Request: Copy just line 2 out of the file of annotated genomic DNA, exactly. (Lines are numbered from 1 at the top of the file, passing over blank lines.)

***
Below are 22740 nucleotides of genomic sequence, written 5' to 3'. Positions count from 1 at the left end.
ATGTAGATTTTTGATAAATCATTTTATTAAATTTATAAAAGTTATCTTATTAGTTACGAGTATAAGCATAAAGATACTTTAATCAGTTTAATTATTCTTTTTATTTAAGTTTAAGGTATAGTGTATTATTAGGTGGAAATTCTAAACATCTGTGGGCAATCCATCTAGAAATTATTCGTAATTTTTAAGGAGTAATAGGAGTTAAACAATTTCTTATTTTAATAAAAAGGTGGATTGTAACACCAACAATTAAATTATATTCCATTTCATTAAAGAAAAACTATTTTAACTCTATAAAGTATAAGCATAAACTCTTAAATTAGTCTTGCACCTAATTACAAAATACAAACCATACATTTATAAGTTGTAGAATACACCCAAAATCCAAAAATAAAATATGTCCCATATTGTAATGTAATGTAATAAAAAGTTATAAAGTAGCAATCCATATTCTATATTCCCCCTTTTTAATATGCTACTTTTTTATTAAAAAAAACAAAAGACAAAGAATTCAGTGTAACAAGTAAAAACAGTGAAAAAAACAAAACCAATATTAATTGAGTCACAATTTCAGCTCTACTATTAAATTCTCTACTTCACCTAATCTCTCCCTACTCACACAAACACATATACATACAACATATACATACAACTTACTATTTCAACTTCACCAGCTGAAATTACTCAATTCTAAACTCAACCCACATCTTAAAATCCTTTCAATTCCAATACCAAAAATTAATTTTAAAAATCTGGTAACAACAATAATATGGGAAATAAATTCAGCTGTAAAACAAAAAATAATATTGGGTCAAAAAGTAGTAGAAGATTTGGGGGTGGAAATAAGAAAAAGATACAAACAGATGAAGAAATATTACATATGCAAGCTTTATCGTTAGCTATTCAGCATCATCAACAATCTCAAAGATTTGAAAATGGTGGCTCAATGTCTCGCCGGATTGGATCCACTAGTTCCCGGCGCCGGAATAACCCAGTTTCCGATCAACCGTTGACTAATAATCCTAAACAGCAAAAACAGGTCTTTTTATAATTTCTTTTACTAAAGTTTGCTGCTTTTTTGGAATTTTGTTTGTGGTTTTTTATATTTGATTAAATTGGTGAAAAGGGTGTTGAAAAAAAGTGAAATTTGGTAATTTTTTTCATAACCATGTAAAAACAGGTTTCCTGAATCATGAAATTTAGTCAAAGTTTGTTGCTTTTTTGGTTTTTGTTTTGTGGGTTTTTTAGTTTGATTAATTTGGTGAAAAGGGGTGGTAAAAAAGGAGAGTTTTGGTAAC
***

ATGTAGATTTTTGATAAATCATTTTATTAAATTTATAAAAGTTATCTTATTAGTTACGAGTATAAGCATAAAGATACTTTAATCAGTTTAATTATTCTTTTTATTTAAGTTTAAGGTATAGTGTATTATTAGGTGGAAATTCTAAACATCTGTGGGCAATCCATCTAGAAATTATTCGTAATTTTTAAGGAGTAATAGGAGTTAAACAATTTCTTATTTTAATAAAAAGGTGGATTGTAACACCAACAATTAAATTATATTCCATTTCATTAAAGAAAAACTATTTTAACTCTATAAAGTATAAGCATAAACTCTTAAATTAGTCTTGCACCTAATTACAAAATACAAACCATACATTTATAAGTTGTAGAATACACCCAAAATCCAAAAATAAAATATGTCCCATATTGTAATGTAATGTAATAAAAAGTTATAAAGTAGCAATCCATATTCTATATTCCCCCTTTTTAATATGCTACTTTTTTATTAAAAAAAACAAAAGACAAAGAATTCAGTGTAACAAGTAAAAACAGTGAAAAAAACAAAACCAATATTAATTGAGTCACAATTTCAGCTCTACTATTAAATTCTCTACTTCACCTAATCTCTCCCTACTCACACAAACACATATACATACAACATATACATACAACTTACTATTTCAACTTCACCAGCTGAAATTACTCAATTCTAAACTCAACCCACATCTTAAAATCCTTTCAATTCCAATACCAAAAATTAATTTTAAAAATCTGGTAACAACAATAATATGGGAAATAAATTCAGCTGTAAAACAAAAAATAATATTGGGTCAAAAAGTAGTAGAAGATTTGGGGGTGGAAATAAGAAAAAGATACAAACAGATGAAGAAATATTACATATGCAAGCTTTATCGTTAGCTATTCAGCATCATCAACAATCTCAAAGATTTGAAAATGGTGGCTCAATGTCTCGCCGGATTGGATCCACTAGTTCCCGGCGCCGGAATAACCCAGTTTCCGATCAACCGTTGACTAATAATCCTAAACAGCAAAAACAGGTCTTTTTATAATTTCTTTTACTAAAGTTTGCTGCTTTTTTGGAATTTTGTTTGTGGTTTTTTATATTTGATTAAATTGGTGAAAAGGGTGTTGAAAAAAAGTGAAATTTGGTAATTTTTTTCATAACCATGTAAAAACAGGTTTCCTGAATCATGAAATTTAGTCAAAGTTTGTTGCTTTTTTGGTTTTTGTTTTGTGGGTTTTTTAGTTTGATTAATTTGGTGAAAAGGGGTGGTAAAAAAGGAGAGTTTTGGTAAC